Antithrombin p.Thr147Ala: The First Founder Mutation in People of African Origin Responsible for Inherited Antithrombin DeficiencyFunding This work was supported by the Wetenschappelijk Fonds Willy Gepts from the UZ Brussel, PI18/00598 (ISCIII y FEDER) and 19873/GERM/15 (Fundación Séneca).
Background Hereditary antithrombin deficiency is a rare autosomal-dominant disorder predisposing to recurrent venous thromboembolism (VTE). To date, only two founder mutations have been described.
Objectives We investigated the antithrombin p.Thr147Ala variant, found in 12 patients of African origin. This variant is known as rs2227606 with minor allele frequency of 0.5% in Africans and absent in Europeans. A possible founder effect was investigated.
Methods Phenotypical characterization was established through immunological and functional methods, both under basal and stress conditions. Recombinant antithrombin molecules were constructed by site-directed mutagenesis and expressed in HEK-293T cells. Secreted antithrombin was purified and functionally characterized. Structural modeling was performed to predict the impact of the mutation on protein structure. A novel nanopore sequencing approach was used for haplotype investigation.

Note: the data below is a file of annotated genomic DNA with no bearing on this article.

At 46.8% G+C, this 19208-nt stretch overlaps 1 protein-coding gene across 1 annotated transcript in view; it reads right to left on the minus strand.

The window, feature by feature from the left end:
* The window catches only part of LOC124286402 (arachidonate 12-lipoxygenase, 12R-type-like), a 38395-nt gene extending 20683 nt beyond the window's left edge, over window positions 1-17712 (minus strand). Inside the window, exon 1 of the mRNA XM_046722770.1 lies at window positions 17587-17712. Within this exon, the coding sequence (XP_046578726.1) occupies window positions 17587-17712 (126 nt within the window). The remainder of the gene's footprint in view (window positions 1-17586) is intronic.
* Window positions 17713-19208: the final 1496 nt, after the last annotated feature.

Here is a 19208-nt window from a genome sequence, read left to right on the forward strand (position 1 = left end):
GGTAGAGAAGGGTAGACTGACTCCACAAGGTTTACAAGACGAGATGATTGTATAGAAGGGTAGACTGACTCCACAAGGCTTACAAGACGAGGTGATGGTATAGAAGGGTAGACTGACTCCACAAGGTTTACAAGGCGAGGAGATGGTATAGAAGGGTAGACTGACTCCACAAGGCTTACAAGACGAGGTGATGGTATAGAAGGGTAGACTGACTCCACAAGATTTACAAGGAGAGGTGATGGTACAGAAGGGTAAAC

Results Ten patients experienced VTE, stroke, or obstetric complications. Antithrombin antigen levels and anti-IIa activity were normal or slightly reduced while anti-Xa activity was reduced with only one commercial assay. On crossed immunoelectrophoresis, an increase of antithrombin fractions with reduced heparin affinity was observed under high ionic strength conditions but not under physiological conditions. The recombinant p.Thr147Ala protein displayed a reduced anti-Xa activity. Structural modeling revealed that residue Thr147 forms three hydrogen bonds that are abolished when mutated to alanine. The investigated patients shared a common haplotype involving 13 SERPINC1 intragenic single nucleotide polymorphisms.
Conclusion Antithrombin p.Thr147Ala, responsible for antithrombin type II heparin binding site deficiency, is the first founder mutation reported in people of African ancestry. This study further emphasizes the limitations of commercial methods to diagnose this specific subtype.
∗ C.O. and B.M.-B. contributed equally to this work.
∗∗ K.J. and M.M.-B. contributed equally to this work.
Received: 26 May 2020
Accepted: 28 July 2020
13 September 2020 (online)
Georg Thieme Verlag KG
Stuttgart · New York
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